Our history and heritage

A welcome last post for historic digger statue

A much-loved World War I digger statue returned to its home in Glebe’s Harold Park after 60 years.

  • The Last Post and a moving ceremony

    At a moving ceremony, the first memorial featuring a World War I digger statue made in Australia was rededicated and welcomed home to Harold Park.

    A bugler played the Last Post. Clergy from 3 local churches said prayers and blessed the statue as members of the community gathered to pay their respects.

  • Restored and returned home

    The official rededication on Thursday 8 November took place 102 years after the statue was first unveiled – and 100 years after peace was declared at the 11th hour of the 11th day on the 11th month in 1918.

  • Paying our respects

    Lord Mayor Clover Moore was joined by members of the Glebe Society and State Transit Authority who had campaigned for the historic memorial’s restoration. As part of the ceremony, the Lord Mayor and Diane Hutchinson from the Glebe Society both laid a wreath.

  • Honouring fallen comrades

    The original Rozelle tram workers were devastated by the deaths of their colleagues at Gallipoli and later on the western front. They banded together to fund the statue, which was housed in the workers’ award-winning gardens.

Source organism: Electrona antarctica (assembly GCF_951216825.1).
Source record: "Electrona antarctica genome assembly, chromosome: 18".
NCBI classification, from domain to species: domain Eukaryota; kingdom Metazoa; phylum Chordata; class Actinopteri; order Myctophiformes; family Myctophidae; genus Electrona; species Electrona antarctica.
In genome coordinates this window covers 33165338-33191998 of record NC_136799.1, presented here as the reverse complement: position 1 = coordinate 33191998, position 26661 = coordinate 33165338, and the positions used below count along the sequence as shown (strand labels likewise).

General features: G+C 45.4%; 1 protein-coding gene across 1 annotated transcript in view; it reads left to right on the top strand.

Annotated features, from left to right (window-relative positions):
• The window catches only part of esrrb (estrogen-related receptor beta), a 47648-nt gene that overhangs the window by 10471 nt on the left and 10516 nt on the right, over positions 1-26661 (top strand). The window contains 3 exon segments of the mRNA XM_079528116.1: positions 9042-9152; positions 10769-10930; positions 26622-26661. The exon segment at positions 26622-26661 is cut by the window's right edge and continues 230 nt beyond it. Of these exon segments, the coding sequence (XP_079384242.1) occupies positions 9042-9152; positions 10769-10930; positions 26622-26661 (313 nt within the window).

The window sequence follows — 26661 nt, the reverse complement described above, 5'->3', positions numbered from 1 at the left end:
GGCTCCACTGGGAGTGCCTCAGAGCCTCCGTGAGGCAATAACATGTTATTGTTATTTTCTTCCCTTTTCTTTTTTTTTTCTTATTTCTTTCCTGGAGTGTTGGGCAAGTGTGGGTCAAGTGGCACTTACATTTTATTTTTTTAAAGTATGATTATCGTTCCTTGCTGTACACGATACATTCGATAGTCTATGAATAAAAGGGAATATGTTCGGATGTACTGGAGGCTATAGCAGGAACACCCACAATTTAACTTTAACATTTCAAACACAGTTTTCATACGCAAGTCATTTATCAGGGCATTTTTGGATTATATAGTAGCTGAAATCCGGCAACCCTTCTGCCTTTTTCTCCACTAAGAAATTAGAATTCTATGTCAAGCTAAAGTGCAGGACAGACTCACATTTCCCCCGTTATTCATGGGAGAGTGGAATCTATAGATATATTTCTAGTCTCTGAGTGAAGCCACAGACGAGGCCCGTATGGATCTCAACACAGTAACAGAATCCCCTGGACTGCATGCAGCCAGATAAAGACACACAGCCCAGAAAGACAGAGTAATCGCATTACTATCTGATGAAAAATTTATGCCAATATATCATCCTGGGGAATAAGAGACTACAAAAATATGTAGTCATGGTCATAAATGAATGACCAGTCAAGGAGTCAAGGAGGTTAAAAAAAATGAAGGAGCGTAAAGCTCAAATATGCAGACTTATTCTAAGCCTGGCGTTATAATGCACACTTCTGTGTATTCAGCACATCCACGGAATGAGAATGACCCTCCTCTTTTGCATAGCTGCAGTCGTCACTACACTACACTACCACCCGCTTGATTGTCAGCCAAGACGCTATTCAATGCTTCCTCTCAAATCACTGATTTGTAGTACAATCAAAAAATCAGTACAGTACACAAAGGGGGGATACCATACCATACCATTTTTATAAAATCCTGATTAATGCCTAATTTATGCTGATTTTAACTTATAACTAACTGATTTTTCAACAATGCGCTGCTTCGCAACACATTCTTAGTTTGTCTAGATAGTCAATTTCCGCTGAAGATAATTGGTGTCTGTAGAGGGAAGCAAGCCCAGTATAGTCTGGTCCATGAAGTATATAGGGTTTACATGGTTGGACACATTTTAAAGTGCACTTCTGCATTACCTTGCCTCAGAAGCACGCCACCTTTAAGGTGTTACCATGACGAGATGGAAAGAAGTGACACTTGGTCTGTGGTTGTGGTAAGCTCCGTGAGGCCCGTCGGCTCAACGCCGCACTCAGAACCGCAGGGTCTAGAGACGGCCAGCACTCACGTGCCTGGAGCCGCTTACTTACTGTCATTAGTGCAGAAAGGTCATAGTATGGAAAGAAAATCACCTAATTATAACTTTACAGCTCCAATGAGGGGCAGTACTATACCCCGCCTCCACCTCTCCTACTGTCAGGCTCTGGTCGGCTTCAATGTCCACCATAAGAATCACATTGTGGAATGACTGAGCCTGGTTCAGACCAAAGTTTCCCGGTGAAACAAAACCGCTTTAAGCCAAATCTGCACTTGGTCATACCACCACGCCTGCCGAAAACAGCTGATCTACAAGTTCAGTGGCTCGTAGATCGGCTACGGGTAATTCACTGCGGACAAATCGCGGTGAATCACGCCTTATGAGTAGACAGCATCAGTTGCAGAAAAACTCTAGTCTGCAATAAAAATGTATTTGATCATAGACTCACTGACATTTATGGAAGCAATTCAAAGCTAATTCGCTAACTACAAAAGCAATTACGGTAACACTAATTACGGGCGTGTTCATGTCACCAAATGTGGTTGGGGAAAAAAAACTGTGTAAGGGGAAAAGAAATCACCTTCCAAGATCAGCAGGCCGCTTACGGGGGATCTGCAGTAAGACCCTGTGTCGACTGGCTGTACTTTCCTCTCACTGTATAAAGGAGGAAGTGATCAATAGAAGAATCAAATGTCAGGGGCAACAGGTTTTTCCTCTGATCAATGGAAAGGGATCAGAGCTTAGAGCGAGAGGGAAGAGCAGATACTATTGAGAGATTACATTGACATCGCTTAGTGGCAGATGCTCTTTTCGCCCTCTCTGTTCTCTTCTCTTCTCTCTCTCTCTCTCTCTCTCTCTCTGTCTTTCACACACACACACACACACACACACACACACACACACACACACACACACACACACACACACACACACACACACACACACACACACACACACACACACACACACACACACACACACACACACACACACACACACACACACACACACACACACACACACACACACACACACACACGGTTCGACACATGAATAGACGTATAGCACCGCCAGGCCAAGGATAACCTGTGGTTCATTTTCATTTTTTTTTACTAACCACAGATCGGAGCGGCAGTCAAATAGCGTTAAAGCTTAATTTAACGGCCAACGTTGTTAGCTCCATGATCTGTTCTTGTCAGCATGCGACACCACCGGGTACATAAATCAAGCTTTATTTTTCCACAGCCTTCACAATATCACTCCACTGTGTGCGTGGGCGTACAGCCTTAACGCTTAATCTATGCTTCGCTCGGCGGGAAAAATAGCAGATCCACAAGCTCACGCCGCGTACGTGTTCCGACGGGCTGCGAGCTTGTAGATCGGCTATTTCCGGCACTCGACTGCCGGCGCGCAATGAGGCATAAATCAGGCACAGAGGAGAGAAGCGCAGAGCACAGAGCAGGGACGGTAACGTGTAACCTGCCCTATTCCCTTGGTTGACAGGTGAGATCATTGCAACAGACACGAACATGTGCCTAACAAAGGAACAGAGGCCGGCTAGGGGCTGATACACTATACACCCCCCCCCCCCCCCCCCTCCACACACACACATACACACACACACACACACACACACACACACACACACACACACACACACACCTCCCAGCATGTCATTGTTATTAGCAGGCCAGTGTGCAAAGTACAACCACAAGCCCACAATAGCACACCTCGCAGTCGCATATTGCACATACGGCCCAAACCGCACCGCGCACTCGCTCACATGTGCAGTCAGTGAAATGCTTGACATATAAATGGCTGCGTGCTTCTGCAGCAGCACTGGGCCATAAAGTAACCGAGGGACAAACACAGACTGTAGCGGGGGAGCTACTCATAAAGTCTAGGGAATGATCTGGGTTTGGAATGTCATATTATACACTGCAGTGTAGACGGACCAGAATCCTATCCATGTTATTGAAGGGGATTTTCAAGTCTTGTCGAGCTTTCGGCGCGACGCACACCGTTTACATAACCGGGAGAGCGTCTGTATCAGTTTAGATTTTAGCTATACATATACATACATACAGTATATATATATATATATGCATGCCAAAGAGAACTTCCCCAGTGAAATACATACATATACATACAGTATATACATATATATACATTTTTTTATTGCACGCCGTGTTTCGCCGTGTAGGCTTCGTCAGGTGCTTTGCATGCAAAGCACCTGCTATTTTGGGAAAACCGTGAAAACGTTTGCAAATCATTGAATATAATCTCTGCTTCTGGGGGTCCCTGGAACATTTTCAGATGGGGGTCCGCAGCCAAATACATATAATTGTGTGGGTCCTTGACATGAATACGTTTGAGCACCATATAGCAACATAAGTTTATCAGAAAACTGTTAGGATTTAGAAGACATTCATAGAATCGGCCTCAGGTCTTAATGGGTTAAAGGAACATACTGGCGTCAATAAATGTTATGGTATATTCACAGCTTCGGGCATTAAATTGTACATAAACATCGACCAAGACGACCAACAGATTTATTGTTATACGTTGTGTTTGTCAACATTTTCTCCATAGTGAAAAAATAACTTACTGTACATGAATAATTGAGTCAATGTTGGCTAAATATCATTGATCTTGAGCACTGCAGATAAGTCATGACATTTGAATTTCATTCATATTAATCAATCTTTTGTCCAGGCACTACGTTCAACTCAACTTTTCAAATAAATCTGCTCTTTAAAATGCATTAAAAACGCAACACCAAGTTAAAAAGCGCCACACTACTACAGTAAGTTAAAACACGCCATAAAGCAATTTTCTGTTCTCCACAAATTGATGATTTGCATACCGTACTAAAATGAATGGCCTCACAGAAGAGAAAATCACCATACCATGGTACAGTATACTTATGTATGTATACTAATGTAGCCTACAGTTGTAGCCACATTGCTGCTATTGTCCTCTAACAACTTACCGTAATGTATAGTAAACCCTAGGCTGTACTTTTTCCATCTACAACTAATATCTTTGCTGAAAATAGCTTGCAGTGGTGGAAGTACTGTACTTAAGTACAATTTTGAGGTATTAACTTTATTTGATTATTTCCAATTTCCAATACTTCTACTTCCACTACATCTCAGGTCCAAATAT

There are 34 men listed on the memorial. 4 are known to have served in Gallipoli, the rest served on the western front.

    This is Australia’s first digger statue commissioned and paid for by work comrades to honour the soldiers who died during World War I.

  • A true blue digger

    Unusually for its time, the statue depicts an Australian soldier in a relaxed pose. His slouch hat is turned down all round, shirt opened at the collar and sleeves rolled up. Holding a rifle, the bayonet is fixed and ready for battle.

    The statue is made from cement and was created by Irish-born sculptor, Edwin W McGowan in Sydney in 1916. McGowan lived in Leichhardt for a number of years and became renowned for his work creating lifelike digger statues.

  • The journey home begins

    For 40 years, the digger stood guard outside the Rozelle tramsheds. When they were closed in 1958, it was moved with the tram workers to the Leichhardt bus depot. After a request from the Glebe Society, the City agreed to acquire the statue and restore and relocate it to the original site.

  • A careful restoration

    Specialist restoration company, International Conservation Services, repaired the historic figure.

    While the digger statue was intact, restoration and conservation work was needed to repair the cracked and peeling statue. The statue was repainted and the copper plaques featuring the names of the fallen soldiers were repaired. A new plinth was created to hold the digger.

  • A lasting symbol of sacrifice

    Ceremony host Ted McKeown from the Glebe Society served in the Australian Army Reserve and was among those who campaigned to have the memorial returned to Harold Park.

    “The statue will stand as a lasting symbol of their sacrifice and, given its prominent position, will remind visitors for many years of the heroism and bravery of the workers of the tramsheds,” Mr McKeown said.